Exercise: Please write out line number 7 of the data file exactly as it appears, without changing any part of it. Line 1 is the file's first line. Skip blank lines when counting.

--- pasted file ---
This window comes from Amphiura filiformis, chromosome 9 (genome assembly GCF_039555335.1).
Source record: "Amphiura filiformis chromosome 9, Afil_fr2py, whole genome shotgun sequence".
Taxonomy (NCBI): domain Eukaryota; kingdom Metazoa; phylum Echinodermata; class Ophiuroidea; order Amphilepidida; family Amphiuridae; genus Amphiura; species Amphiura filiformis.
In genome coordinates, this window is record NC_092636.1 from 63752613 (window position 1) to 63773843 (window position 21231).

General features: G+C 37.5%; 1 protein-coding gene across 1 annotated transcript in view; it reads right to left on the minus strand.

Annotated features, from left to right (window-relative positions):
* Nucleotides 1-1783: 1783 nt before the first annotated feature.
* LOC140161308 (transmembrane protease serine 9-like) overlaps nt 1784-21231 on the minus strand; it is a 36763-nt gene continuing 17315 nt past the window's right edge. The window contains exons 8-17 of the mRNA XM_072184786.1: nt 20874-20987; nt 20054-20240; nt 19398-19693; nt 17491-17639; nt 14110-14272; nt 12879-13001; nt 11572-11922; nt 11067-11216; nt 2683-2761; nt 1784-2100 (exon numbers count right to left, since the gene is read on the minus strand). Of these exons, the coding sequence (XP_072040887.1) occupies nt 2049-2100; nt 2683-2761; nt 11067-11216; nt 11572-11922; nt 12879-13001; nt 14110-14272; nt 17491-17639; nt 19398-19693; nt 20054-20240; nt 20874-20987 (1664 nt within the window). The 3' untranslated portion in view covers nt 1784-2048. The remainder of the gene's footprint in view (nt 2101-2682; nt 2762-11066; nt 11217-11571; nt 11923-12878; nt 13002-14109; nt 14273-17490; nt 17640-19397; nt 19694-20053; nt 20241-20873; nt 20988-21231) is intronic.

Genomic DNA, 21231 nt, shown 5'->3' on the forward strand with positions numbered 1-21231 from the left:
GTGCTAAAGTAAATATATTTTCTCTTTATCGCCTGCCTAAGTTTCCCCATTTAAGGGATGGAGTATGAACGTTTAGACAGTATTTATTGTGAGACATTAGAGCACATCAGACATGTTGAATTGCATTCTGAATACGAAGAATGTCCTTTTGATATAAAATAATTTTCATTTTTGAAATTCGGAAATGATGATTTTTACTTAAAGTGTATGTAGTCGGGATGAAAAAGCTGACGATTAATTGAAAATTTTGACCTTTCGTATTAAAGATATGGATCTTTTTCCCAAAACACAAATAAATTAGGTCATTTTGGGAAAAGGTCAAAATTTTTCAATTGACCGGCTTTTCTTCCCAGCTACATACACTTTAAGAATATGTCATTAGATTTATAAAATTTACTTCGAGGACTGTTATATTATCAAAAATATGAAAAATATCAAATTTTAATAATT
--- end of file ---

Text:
* Nucleotides 1-1783: 1783 nt before the first annotated feature.